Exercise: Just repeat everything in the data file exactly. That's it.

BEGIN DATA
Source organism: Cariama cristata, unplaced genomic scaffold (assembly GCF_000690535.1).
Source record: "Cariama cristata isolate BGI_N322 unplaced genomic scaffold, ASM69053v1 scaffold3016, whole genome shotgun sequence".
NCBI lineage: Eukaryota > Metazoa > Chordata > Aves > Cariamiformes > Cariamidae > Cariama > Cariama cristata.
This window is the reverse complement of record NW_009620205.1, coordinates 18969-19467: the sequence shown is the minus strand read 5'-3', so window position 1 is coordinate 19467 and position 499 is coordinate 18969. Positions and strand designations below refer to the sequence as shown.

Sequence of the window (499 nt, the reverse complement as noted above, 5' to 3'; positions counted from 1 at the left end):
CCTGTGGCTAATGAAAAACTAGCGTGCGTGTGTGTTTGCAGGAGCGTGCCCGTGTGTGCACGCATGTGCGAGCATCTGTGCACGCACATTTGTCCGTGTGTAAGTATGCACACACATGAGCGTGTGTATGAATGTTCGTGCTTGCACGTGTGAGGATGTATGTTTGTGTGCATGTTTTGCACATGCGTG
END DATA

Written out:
Source organism: Cariama cristata, unplaced genomic scaffold (assembly GCF_000690535.1).
Source record: "Cariama cristata isolate BGI_N322 unplaced genomic scaffold, ASM69053v1 scaffold3016, whole genome shotgun sequence".
NCBI lineage: Eukaryota > Metazoa > Chordata > Aves > Cariamiformes > Cariamidae > Cariama > Cariama cristata.
This window is the reverse complement of record NW_009620205.1, coordinates 18969-19467: the sequence shown is the minus strand read 5'-3', so window position 1 is coordinate 19467 and position 499 is coordinate 18969. Positions and strand designations below refer to the sequence as shown.

Sequence of the window (499 nt, the reverse complement as noted above, 5' to 3'; positions counted from 1 at the left end):
CCTGTGGCTAATGAAAAACTAGCGTGCGTGTGTGTTTGCAGGAGCGTGCCCGTGTGTGCACGCATGTGCGAGCATCTGTGCACGCACATTTGTCCGTGTGTAAGTATGCACACACATGAGCGTGTGTATGAATGTTCGTGCTTGCACGTGTGAGGATGTATGTTTGTGTGCATGTTTTGCACATGCGTG